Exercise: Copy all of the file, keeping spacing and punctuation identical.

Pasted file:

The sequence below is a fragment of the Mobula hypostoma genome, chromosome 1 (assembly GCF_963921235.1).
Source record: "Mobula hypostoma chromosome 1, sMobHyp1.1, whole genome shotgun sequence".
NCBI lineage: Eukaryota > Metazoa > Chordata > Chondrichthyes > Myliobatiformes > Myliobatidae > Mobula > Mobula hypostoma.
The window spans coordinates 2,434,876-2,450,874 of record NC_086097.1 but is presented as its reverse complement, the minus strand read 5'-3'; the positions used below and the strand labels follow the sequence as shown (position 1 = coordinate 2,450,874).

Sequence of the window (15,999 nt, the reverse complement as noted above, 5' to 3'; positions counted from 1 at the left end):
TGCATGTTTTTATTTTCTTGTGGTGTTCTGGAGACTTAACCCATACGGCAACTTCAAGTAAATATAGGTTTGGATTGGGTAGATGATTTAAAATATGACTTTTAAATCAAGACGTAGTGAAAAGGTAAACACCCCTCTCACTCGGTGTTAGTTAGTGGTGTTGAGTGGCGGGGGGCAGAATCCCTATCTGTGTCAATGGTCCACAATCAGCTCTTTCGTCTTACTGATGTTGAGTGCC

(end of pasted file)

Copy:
The sequence below is a fragment of the Mobula hypostoma genome, chromosome 1 (assembly GCF_963921235.1).
Source record: "Mobula hypostoma chromosome 1, sMobHyp1.1, whole genome shotgun sequence".
NCBI lineage: Eukaryota > Metazoa > Chordata > Chondrichthyes > Myliobatiformes > Myliobatidae > Mobula > Mobula hypostoma.
The window spans coordinates 2,434,876-2,450,874 of record NC_086097.1 but is presented as its reverse complement, the minus strand read 5'-3'; the positions used below and the strand labels follow the sequence as shown (position 1 = coordinate 2,450,874).

Sequence of the window (15,999 nt, the reverse complement as noted above, 5' to 3'; positions counted from 1 at the left end):
TGCATGTTTTTATTTTCTTGTGGTGTTCTGGAGACTTAACCCATACGGCAACTTCAAGTAAATATAGGTTTGGATTGGGTAGATGATTTAAAATATGACTTTTAAATCAAGACGTAGTGAAAAGGTAAACACCCCTCTCACTCGGTGTTAGTTAGTGGTGTTGAGTGGCGGGGGGCAGAATCCCTATCTGTGTCAATGGTCCACAATCAGCTCTTTCGTCTTACTGATGTTGAGTGCC